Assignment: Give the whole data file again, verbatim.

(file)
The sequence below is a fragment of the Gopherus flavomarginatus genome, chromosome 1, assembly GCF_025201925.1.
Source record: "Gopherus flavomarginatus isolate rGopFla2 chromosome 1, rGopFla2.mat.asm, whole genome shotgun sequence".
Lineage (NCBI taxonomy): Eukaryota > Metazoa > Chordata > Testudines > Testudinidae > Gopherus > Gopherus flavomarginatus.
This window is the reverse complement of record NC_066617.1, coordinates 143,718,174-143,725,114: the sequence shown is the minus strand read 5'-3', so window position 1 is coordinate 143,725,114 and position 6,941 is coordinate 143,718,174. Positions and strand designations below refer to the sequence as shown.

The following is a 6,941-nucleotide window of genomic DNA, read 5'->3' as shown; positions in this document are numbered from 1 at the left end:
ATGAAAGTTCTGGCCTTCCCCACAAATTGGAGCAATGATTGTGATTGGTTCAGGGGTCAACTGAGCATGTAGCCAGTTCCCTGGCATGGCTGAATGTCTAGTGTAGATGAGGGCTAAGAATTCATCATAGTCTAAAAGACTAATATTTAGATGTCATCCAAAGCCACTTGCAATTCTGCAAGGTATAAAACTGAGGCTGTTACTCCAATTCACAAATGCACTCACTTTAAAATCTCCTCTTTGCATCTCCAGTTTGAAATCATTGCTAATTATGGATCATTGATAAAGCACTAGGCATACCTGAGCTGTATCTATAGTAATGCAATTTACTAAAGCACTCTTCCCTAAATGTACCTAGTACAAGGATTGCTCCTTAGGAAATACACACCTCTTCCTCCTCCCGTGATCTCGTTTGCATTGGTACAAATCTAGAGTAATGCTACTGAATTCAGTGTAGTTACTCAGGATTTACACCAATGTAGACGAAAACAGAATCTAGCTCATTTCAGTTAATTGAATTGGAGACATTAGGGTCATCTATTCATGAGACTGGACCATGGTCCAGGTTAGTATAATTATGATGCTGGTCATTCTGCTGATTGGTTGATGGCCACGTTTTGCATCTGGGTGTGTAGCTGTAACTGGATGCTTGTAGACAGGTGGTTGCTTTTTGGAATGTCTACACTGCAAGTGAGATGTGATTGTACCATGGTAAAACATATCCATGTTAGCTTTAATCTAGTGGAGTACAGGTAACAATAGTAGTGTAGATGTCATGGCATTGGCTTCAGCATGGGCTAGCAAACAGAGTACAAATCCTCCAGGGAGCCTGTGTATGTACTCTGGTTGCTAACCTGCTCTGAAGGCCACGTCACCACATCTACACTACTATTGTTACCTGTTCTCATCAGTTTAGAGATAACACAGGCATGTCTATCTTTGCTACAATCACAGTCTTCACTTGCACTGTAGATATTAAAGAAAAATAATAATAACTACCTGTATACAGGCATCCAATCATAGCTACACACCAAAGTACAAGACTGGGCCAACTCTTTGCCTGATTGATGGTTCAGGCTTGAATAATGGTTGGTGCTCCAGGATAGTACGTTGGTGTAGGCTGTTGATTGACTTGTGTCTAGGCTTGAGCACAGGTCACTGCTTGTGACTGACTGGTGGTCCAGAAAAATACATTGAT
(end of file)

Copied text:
The sequence below is a fragment of the Gopherus flavomarginatus genome, chromosome 1, assembly GCF_025201925.1.
Source record: "Gopherus flavomarginatus isolate rGopFla2 chromosome 1, rGopFla2.mat.asm, whole genome shotgun sequence".
Lineage (NCBI taxonomy): Eukaryota > Metazoa > Chordata > Testudines > Testudinidae > Gopherus > Gopherus flavomarginatus.
This window is the reverse complement of record NC_066617.1, coordinates 143,718,174-143,725,114: the sequence shown is the minus strand read 5'-3', so window position 1 is coordinate 143,725,114 and position 6,941 is coordinate 143,718,174. Positions and strand designations below refer to the sequence as shown.

The following is a 6,941-nucleotide window of genomic DNA, read 5'->3' as shown; positions in this document are numbered from 1 at the left end:
ATGAAAGTTCTGGCCTTCCCCACAAATTGGAGCAATGATTGTGATTGGTTCAGGGGTCAACTGAGCATGTAGCCAGTTCCCTGGCATGGCTGAATGTCTAGTGTAGATGAGGGCTAAGAATTCATCATAGTCTAAAAGACTAATATTTAGATGTCATCCAAAGCCACTTGCAATTCTGCAAGGTATAAAACTGAGGCTGTTACTCCAATTCACAAATGCACTCACTTTAAAATCTCCTCTTTGCATCTCCAGTTTGAAATCATTGCTAATTATGGATCATTGATAAAGCACTAGGCATACCTGAGCTGTATCTATAGTAATGCAATTTACTAAAGCACTCTTCCCTAAATGTACCTAGTACAAGGATTGCTCCTTAGGAAATACACACCTCTTCCTCCTCCCGTGATCTCGTTTGCATTGGTACAAATCTAGAGTAATGCTACTGAATTCAGTGTAGTTACTCAGGATTTACACCAATGTAGACGAAAACAGAATCTAGCTCATTTCAGTTAATTGAATTGGAGACATTAGGGTCATCTATTCATGAGACTGGACCATGGTCCAGGTTAGTATAATTATGATGCTGGTCATTCTGCTGATTGGTTGATGGCCACGTTTTGCATCTGGGTGTGTAGCTGTAACTGGATGCTTGTAGACAGGTGGTTGCTTTTTGGAATGTCTACACTGCAAGTGAGATGTGATTGTACCATGGTAAAACATATCCATGTTAGCTTTAATCTAGTGGAGTACAGGTAACAATAGTAGTGTAGATGTCATGGCATTGGCTTCAGCATGGGCTAGCAAACAGAGTACAAATCCTCCAGGGAGCCTGTGTATGTACTCTGGTTGCTAACCTGCTCTGAAGGCCACGTCACCACATCTACACTACTATTGTTACCTGTTCTCATCAGTTTAGAGATAACACAGGCATGTCTATCTTTGCTACAATCACAGTCTTCACTTGCACTGTAGATATTAAAGAAAAATAATAATAACTACCTGTATACAGGCATCCAATCATAGCTACACACCAAAGTACAAGACTGGGCCAACTCTTTGCCTGATTGATGGTTCAGGCTTGAATAATGGTTGGTGCTCCAGGATAGTACGTTGGTGTAGGCTGTTGATTGACTTGTGTCTAGGCTTGAGCACAGGTCACTGCTTGTGACTGACTGGTGGTCCAGAAAAATACATTGAT